ERCOT Slashes Planning Reserve Margins For Summer 2018, But Sees No Cause For Concern
January 09, 2018
ERCOT reported last week that its planning reserve margin for summer 2018 will be 9.3 percent – half of the May projection of 18.9 percent and 4 points under the 13.7 percent the Texas grid operator set for itself in 2010. But the ISO insisted there was no real cause for concern.
The decline in generating capacity, a drop estimated to be 7200 MW, is due largely to factors that include recently announced plant retirements and delays in projects beyond summer of 2018. Since the last Capacity, Demand, and Reserve (CDR) report issued in May, Vistra Energy said it would shutter about 4 GW of coal resources, while Luminant plans to close its three largest coal-fired plants.
In addition to the closures, ERCOT said that 1.143 MW of operation capacity will be placed “on extended outage or mothballed status,” and that the in-service dates for three planned gas-fired units, totaling 1,196 MW of capacity, would be pushed past this summer.
Still, ERCOT officials were confident that the revised estimates did not pose a significant problem.
“I wouldn’t call it a cause for concern,” said Warren Lasher, senior director of system planning. “The reserve margin that comes out of the CDR is a snapshot. Reserve margins are expected to fluctuate in the current market design.”
Lasher’s remarks echoed those of Bill Magness, ERCOT’s chief executive officer.
“We see these types of shifts as the ERCOT market experiences cycles of new investments, retirement of aging resources, and growing demand for power.”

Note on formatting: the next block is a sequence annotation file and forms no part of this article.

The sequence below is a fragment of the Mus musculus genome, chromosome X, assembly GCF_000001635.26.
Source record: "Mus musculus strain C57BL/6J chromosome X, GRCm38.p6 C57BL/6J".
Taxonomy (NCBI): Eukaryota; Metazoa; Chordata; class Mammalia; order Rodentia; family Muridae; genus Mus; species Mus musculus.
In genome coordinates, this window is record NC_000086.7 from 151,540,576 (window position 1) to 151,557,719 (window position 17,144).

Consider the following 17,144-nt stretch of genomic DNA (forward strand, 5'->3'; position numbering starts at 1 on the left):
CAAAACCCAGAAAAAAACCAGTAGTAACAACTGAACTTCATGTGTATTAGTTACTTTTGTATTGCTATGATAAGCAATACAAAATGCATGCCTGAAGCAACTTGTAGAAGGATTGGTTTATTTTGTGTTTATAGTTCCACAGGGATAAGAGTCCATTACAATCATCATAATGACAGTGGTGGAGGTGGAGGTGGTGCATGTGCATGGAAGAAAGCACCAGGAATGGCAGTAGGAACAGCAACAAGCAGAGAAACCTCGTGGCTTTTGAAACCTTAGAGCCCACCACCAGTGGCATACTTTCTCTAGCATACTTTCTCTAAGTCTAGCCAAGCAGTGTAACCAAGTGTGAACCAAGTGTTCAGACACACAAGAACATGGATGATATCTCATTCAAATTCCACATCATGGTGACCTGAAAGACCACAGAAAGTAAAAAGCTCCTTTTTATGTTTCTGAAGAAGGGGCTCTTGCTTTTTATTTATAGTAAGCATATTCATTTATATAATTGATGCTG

Similarly, the Texas Association of Manufacturers appeared unfazed by the forecast decline.
Tony Bennett, president and chief executive officer of the group, said in a statement that “in a free energy market, price signals naturally encourage the replacement of older facilities with new, more efficient and reliable generation – and that is exactly what we’re seeing in Texas.”
The statement further argued that previous reserve margins, some of which were 20 percent or more, were “far above the level that is economically optimal.”
Underscoring its confidence that the latest CDR did not represent a potentially unmanageable problem, ERCOT engineers said the grid operator had “a number of tools available” if margins fell too steeply. These include seeking assistance from Mexico and that nation’s power providers; asking for help from reliability coordinators in other states; and requesting that consumers reduce consumption.
Bloomberg columnist Liam Denning noted that the last time ERCOT cut its projected reserve margins by anything as significant as last week’s forecast was in December 2011, “when the level of spare capacity over the following five years was cut by 4.9 percentage points, on average, relative to the May report” of that year. Denning also wrote that within a few years of the December 2011 projection, spare capacity had already begun to rise.
The drop in the reserve margin forecast did not catch ERCOT market participants by surprise, though it was somewhat deeper than expected. The market had already been predicting price volatility and scarcity pricing events this summer and perhaps beyond. But the size of the change was nonetheless significant.
As Bloomberg’s Denning pointed out, Texas wholesale power prices can rise to a cap of $9,000 per MWh, and the state hasn't seen that kind of scarcity pricing since 2011. “The sudden drop in spare capacity could generate a few windfalls next summer, particularly if it’s hotter than usual,” he wrote.
In addition to revising its reserve margin numbers, ERCOT’s December CDR also forecasted that:
- The system is expected to have more than 14,000 MW of new generation in service by 2020;
- The grid will have 77,200 MW of capacity available to meet anticipated demand of about 73,000 MW this summer;
- The reserve margin is expected to increase to 11.7 percent by summer 2019, tick up to 11.8 percent in 2020, and then slide back to 9 percent in 2022; and
- System-wide peak demand is projected to grow by an average of 1.7 percent per year overt the next 10 years.